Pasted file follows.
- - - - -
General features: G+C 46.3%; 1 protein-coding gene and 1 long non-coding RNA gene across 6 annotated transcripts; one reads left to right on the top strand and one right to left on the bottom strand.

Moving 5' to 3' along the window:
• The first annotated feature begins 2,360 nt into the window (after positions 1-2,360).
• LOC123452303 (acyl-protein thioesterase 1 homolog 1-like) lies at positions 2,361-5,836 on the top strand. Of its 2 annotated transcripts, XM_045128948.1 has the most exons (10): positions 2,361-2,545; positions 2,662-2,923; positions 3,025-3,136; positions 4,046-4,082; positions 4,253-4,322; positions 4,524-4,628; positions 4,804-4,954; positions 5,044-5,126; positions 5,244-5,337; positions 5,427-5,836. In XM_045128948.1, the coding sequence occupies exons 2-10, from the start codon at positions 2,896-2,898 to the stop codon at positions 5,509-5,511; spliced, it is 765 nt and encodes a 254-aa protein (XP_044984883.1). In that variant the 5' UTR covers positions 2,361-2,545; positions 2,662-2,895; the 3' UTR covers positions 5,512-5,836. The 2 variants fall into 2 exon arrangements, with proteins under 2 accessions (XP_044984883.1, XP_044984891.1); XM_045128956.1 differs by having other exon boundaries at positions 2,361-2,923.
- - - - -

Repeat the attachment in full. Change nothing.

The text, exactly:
General features: G+C 46.3%; 1 protein-coding gene and 1 long non-coding RNA gene across 6 annotated transcripts; one reads left to right on the top strand and one right to left on the bottom strand.

Moving 5' to 3' along the window:
• The first annotated feature begins 2,360 nt into the window (after positions 1-2,360).
• LOC123452303 (acyl-protein thioesterase 1 homolog 1-like) lies at positions 2,361-5,836 on the top strand. Of its 2 annotated transcripts, XM_045128948.1 has the most exons (10): positions 2,361-2,545; positions 2,662-2,923; positions 3,025-3,136; positions 4,046-4,082; positions 4,253-4,322; positions 4,524-4,628; positions 4,804-4,954; positions 5,044-5,126; positions 5,244-5,337; positions 5,427-5,836. In XM_045128948.1, the coding sequence occupies exons 2-10, from the start codon at positions 2,896-2,898 to the stop codon at positions 5,509-5,511; spliced, it is 765 nt and encodes a 254-aa protein (XP_044984883.1). In that variant the 5' UTR covers positions 2,361-2,545; positions 2,662-2,895; the 3' UTR covers positions 5,512-5,836. The 2 variants fall into 2 exon arrangements, with proteins under 2 accessions (XP_044984883.1, XP_044984891.1); XM_045128956.1 differs by having other exon boundaries at positions 2,361-2,923.